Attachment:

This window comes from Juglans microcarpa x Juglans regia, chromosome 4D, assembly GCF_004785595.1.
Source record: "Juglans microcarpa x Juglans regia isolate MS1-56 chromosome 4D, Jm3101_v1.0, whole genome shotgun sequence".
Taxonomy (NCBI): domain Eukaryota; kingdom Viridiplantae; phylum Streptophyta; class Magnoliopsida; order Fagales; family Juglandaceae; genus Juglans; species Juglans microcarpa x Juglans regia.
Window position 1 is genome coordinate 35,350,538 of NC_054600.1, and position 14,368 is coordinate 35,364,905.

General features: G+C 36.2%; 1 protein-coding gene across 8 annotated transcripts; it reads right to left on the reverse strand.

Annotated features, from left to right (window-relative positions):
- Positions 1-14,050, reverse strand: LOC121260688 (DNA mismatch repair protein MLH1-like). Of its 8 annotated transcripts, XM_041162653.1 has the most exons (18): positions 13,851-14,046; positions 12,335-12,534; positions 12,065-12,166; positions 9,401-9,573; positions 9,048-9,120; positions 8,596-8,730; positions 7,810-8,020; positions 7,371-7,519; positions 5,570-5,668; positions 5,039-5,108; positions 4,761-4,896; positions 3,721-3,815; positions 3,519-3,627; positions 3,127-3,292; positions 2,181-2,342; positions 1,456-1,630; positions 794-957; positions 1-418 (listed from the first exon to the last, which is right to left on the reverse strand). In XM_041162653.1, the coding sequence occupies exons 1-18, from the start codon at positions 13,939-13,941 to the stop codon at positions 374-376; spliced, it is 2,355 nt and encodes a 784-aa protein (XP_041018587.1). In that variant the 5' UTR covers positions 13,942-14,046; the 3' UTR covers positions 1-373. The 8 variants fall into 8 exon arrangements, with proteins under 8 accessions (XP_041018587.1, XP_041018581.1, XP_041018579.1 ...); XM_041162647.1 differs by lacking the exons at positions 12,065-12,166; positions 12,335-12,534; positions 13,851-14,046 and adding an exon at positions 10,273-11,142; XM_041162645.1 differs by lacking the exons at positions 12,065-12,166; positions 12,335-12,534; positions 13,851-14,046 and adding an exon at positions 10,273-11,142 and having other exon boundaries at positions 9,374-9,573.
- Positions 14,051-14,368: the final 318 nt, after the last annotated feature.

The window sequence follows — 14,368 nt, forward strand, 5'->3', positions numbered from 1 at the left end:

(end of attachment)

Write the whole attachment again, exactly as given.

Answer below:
This window comes from Juglans microcarpa x Juglans regia, chromosome 4D, assembly GCF_004785595.1.
Source record: "Juglans microcarpa x Juglans regia isolate MS1-56 chromosome 4D, Jm3101_v1.0, whole genome shotgun sequence".
Taxonomy (NCBI): domain Eukaryota; kingdom Viridiplantae; phylum Streptophyta; class Magnoliopsida; order Fagales; family Juglandaceae; genus Juglans; species Juglans microcarpa x Juglans regia.
Window position 1 is genome coordinate 35,350,538 of NC_054600.1, and position 14,368 is coordinate 35,364,905.

General features: G+C 36.2%; 1 protein-coding gene across 8 annotated transcripts; it reads right to left on the reverse strand.

Annotated features, from left to right (window-relative positions):
- Positions 1-14,050, reverse strand: LOC121260688 (DNA mismatch repair protein MLH1-like). Of its 8 annotated transcripts, XM_041162653.1 has the most exons (18): positions 13,851-14,046; positions 12,335-12,534; positions 12,065-12,166; positions 9,401-9,573; positions 9,048-9,120; positions 8,596-8,730; positions 7,810-8,020; positions 7,371-7,519; positions 5,570-5,668; positions 5,039-5,108; positions 4,761-4,896; positions 3,721-3,815; positions 3,519-3,627; positions 3,127-3,292; positions 2,181-2,342; positions 1,456-1,630; positions 794-957; positions 1-418 (listed from the first exon to the last, which is right to left on the reverse strand). In XM_041162653.1, the coding sequence occupies exons 1-18, from the start codon at positions 13,939-13,941 to the stop codon at positions 374-376; spliced, it is 2,355 nt and encodes a 784-aa protein (XP_041018587.1). In that variant the 5' UTR covers positions 13,942-14,046; the 3' UTR covers positions 1-373. The 8 variants fall into 8 exon arrangements, with proteins under 8 accessions (XP_041018587.1, XP_041018581.1, XP_041018579.1 ...); XM_041162647.1 differs by lacking the exons at positions 12,065-12,166; positions 12,335-12,534; positions 13,851-14,046 and adding an exon at positions 10,273-11,142; XM_041162645.1 differs by lacking the exons at positions 12,065-12,166; positions 12,335-12,534; positions 13,851-14,046 and adding an exon at positions 10,273-11,142 and having other exon boundaries at positions 9,374-9,573.
- Positions 14,051-14,368: the final 318 nt, after the last annotated feature.

The window sequence follows — 14,368 nt, forward strand, 5'->3', positions numbered from 1 at the left end: